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This frantic division has been fairly consistent the past six years. While Montreal improves, Chicago falls back. While Philadelphia shows promise, St. Louis contends. And while New York is unpredictable, Pittsburgh plays close to form. This season figures to be among the most competitive of all.
After three second-place finishes in four years, St. Louis seems capable of escaping its runner-up rut. The offense and defense are solid, and the relief pitchers are capable, but, like most teams, the Cardinals do not have a surplus of starting pitchers.
The big question is 39-year-old Bob Gibson, who has announced that his 17th major league season will be his last. At least Gibson's knees are stronger than they were last year, when his record fell below .500 for the first time since he became a Cardinal regular. Lynn McGlothen (16-12) and Bob Forsch (7-4) came to the rescue, helping St. Louis to the East's best intradivisional record. The remarkable Al Hrabosky (8-1), Mike Gar-man (7-2) and Elias Sosa from San Francisco provide the quality bullpen.
"If we get the pitching," says Catcher Ted Simmons, "we'll win in a walk."
With Lou Brock around, he should have said they'll steal it. St. Louis Coach Dave Ricketts had some fun with Brock in spring training when he quipped, "Lou, if you'd stolen a few more bases last year, we would have won the title." The 35-year-old Brock, who was good for a record 118, just smiled. At the plate he batted .306—excellent, but third best in an outfield that included .309-hitters Bake McBride and Reggie Smith.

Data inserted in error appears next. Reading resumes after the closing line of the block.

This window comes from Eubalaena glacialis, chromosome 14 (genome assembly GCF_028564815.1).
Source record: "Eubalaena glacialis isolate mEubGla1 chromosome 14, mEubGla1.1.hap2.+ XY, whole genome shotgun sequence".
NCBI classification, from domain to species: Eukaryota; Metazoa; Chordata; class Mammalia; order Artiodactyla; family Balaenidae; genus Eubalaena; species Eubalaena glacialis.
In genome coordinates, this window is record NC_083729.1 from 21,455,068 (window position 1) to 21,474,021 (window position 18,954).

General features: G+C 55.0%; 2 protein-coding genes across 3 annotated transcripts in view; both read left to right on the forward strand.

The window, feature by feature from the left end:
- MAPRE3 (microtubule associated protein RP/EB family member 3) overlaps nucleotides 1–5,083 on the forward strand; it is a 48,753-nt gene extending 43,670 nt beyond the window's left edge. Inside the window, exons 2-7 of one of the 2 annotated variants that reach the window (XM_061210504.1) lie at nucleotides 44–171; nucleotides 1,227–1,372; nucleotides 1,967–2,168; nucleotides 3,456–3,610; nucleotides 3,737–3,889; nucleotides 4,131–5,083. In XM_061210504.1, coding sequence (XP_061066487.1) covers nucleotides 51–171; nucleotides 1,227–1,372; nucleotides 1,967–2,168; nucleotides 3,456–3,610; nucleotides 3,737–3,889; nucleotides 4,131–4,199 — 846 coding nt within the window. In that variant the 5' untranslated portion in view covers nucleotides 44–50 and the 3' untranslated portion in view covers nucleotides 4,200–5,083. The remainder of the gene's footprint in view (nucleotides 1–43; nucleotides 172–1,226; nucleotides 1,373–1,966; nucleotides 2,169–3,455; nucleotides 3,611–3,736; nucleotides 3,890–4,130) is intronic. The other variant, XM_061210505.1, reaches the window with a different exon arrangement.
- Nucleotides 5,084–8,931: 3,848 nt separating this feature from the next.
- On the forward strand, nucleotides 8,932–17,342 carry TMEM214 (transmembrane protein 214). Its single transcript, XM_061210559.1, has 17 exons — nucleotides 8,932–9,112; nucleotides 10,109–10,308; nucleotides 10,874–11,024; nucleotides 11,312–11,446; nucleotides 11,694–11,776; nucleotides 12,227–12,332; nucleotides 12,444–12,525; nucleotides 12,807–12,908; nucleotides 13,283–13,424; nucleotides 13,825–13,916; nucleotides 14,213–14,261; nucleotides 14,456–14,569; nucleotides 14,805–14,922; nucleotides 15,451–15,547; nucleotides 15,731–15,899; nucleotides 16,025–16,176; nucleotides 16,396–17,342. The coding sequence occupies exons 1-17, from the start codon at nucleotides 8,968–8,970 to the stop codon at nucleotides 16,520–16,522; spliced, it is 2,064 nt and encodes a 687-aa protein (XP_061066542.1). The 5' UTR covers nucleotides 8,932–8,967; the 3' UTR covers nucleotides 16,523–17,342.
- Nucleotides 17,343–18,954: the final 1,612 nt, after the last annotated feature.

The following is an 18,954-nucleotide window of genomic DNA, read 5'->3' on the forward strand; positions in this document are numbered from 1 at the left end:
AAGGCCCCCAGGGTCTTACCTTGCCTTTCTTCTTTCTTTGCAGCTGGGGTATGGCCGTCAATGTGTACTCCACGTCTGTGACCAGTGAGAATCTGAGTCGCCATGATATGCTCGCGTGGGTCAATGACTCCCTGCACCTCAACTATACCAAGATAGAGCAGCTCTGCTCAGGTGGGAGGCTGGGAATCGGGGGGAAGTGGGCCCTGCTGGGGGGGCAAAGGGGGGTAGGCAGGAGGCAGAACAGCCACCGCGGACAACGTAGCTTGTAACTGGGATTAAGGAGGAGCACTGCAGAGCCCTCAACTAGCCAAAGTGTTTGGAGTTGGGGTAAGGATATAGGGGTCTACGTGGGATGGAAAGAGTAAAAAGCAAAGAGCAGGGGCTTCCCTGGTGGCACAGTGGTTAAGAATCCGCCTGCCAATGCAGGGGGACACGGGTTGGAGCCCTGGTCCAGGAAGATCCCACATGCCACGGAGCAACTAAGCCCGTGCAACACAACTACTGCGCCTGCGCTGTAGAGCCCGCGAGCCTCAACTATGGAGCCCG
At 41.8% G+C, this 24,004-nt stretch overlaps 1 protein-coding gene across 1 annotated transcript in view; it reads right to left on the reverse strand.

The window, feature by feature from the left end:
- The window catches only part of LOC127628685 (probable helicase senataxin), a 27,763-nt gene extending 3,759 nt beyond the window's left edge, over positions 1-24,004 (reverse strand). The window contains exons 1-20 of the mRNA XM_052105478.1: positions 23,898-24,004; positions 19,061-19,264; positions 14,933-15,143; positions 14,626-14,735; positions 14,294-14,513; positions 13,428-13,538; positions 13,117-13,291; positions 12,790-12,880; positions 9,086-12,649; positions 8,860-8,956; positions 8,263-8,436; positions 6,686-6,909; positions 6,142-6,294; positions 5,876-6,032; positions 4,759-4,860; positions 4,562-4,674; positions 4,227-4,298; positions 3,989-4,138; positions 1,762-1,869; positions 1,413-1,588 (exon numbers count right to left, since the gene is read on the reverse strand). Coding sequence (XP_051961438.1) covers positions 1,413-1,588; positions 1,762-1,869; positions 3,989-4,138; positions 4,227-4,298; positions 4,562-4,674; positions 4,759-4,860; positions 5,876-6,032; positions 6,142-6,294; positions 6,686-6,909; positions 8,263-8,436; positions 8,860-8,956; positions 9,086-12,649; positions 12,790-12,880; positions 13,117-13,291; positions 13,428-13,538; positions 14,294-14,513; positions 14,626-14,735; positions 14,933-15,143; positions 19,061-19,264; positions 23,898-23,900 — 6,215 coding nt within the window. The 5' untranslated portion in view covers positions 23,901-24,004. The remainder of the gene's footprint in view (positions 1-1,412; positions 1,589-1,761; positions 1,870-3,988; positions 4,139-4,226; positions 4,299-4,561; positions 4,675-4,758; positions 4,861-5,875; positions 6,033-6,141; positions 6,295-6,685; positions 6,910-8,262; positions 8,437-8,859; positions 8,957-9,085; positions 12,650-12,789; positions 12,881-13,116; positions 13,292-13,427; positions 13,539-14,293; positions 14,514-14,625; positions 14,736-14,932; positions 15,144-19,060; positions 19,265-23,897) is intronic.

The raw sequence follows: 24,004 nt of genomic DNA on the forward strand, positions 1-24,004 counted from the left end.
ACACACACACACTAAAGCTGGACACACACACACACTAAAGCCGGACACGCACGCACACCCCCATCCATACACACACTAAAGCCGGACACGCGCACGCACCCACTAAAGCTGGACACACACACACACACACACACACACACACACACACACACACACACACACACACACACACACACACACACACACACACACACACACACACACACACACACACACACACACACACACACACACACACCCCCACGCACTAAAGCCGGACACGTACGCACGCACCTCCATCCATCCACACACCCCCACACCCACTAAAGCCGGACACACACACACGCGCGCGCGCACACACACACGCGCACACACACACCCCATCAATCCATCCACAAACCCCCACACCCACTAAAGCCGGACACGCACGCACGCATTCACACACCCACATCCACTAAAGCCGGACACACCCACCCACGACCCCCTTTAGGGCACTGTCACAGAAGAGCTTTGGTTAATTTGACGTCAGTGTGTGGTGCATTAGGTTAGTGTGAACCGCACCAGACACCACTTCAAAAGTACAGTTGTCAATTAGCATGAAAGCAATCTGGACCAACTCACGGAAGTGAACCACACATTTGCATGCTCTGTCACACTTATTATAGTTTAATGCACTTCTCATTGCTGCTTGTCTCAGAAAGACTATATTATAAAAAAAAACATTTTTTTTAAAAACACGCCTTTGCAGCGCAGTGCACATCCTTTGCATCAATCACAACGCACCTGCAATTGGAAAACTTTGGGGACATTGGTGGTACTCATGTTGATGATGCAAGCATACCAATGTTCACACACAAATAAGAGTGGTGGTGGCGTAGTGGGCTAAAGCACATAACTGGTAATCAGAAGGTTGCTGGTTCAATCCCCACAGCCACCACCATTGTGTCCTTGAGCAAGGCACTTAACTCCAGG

St. Louis has a possible successor to Rookie-of-the-Year McBride in First Baseman Keith Hernandez, 21, who batted .294 last season in a brief stay with the Cardinals. An oldcomer to the team is former Tiger Eddie Brinkman, 33, at short. He is a fine fielder, and with Ken Reitz at third the left side of the Cardinal infield should be death on ground balls.
Dead was what the Pittsburgh Pirates appeared to be on June 7, 1974, with the worst record in the majors. Five weeks later they earned a split decision in a wild doubleheader against Cincinnati and started to move, going .671 the rest of the way. "That was the real Pittsburgh team," says Manager Danny Murtaugh. "I don't see why we can't start off" that way this year." While the complexities of pitching and fielding continue to mystify some Pirates, Pittsburgh remains the best hitting team in baseball. As Al Oliver, a .321 swinger, states, it is "something we take for granted."
The Pirate outfield of Oliver, Richie Zisk (.313) and Willie Stargell (.301) out-hit even the St. Louis threesome last season, and the Bucs may be more potent still this year if First Baseman Bob Robertson recovers from two knee operations. For now, however, Stargell moves to first and Dave Parker, still another big bat, is in the outfield.
Robertson was not the only Pirate to suffer surgery. Pitcher Ken Brett, a .310 hitter and 1.000 fielder, is coming off an elbow operation, as is Reliever Dave Giusti. Injury-prone Dock Ellis will be on the lookout for line drives up the middle like the one that cut short his 1974 season. But Jerry Reuss (16-11) and Jim Rooker (15-11) return unscathed after their best performances.
"There is no way we're going to get off to a start like last year's," says Oliver. "And anyway, if we can win it that way, we can win it under any circumstances." The Pirates may need another strong finish, however, since six of their last nine games are against St. Louis, which took 11 of 18 from them in 1974.